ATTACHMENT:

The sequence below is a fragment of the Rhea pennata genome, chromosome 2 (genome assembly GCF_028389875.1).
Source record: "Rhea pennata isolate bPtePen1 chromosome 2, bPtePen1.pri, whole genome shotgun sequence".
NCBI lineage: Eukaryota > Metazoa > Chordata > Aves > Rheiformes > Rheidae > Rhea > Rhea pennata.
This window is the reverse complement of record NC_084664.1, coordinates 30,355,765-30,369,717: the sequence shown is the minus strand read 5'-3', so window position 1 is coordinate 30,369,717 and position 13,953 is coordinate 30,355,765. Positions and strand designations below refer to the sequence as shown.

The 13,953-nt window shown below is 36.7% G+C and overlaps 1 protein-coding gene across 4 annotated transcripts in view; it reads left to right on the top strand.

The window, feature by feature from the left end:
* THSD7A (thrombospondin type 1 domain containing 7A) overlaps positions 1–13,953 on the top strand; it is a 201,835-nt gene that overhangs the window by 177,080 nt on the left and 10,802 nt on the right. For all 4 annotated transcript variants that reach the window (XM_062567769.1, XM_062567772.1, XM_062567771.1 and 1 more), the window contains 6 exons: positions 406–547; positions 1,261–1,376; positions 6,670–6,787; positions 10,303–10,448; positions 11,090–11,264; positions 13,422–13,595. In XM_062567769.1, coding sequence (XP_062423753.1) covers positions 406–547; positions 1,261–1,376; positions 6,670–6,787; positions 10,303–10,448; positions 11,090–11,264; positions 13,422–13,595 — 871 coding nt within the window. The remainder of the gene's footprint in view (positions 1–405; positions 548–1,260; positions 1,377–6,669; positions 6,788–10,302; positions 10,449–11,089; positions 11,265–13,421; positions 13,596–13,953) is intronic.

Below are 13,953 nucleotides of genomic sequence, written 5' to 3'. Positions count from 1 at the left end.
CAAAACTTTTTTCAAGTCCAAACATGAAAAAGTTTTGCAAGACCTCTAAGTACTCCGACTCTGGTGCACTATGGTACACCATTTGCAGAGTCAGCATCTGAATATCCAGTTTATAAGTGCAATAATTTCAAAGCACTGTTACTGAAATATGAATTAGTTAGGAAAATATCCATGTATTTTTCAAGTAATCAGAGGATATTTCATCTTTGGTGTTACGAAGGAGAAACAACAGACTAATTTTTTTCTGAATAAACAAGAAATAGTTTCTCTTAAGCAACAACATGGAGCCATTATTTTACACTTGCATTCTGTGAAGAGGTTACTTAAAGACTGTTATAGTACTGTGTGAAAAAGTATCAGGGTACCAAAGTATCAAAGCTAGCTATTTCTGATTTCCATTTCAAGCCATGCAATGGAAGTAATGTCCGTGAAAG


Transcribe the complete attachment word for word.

The sequence below is a fragment of the Rhea pennata genome, chromosome 2 (genome assembly GCF_028389875.1).
Source record: "Rhea pennata isolate bPtePen1 chromosome 2, bPtePen1.pri, whole genome shotgun sequence".
NCBI lineage: Eukaryota > Metazoa > Chordata > Aves > Rheiformes > Rheidae > Rhea > Rhea pennata.
This window is the reverse complement of record NC_084664.1, coordinates 30,355,765-30,369,717: the sequence shown is the minus strand read 5'-3', so window position 1 is coordinate 30,369,717 and position 13,953 is coordinate 30,355,765. Positions and strand designations below refer to the sequence as shown.

The 13,953-nt window shown below is 36.7% G+C and overlaps 1 protein-coding gene across 4 annotated transcripts in view; it reads left to right on the top strand.

The window, feature by feature from the left end:
* THSD7A (thrombospondin type 1 domain containing 7A) overlaps positions 1–13,953 on the top strand; it is a 201,835-nt gene that overhangs the window by 177,080 nt on the left and 10,802 nt on the right. For all 4 annotated transcript variants that reach the window (XM_062567769.1, XM_062567772.1, XM_062567771.1 and 1 more), the window contains 6 exons: positions 406–547; positions 1,261–1,376; positions 6,670–6,787; positions 10,303–10,448; positions 11,090–11,264; positions 13,422–13,595. In XM_062567769.1, coding sequence (XP_062423753.1) covers positions 406–547; positions 1,261–1,376; positions 6,670–6,787; positions 10,303–10,448; positions 11,090–11,264; positions 13,422–13,595 — 871 coding nt within the window. The remainder of the gene's footprint in view (positions 1–405; positions 548–1,260; positions 1,377–6,669; positions 6,788–10,302; positions 10,449–11,089; positions 11,265–13,421; positions 13,596–13,953) is intronic.

Below are 13,953 nucleotides of genomic sequence, written 5' to 3'. Positions count from 1 at the left end.
CAAAACTTTTTTCAAGTCCAAACATGAAAAAGTTTTGCAAGACCTCTAAGTACTCCGACTCTGGTGCACTATGGTACACCATTTGCAGAGTCAGCATCTGAATATCCAGTTTATAAGTGCAATAATTTCAAAGCACTGTTACTGAAATATGAATTAGTTAGGAAAATATCCATGTATTTTTCAAGTAATCAGAGGATATTTCATCTTTGGTGTTACGAAGGAGAAACAACAGACTAATTTTTTTCTGAATAAACAAGAAATAGTTTCTCTTAAGCAACAACATGGAGCCATTATTTTACACTTGCATTCTGTGAAGAGGTTACTTAAAGACTGTTATAGTACTGTGTGAAAAAGTATCAGGGTACCAAAGTATCAAAGCTAGCTATTTCTGATTTCCATTTCAAGCCATGCAATGGAAGTAATGTCCGTGAAAG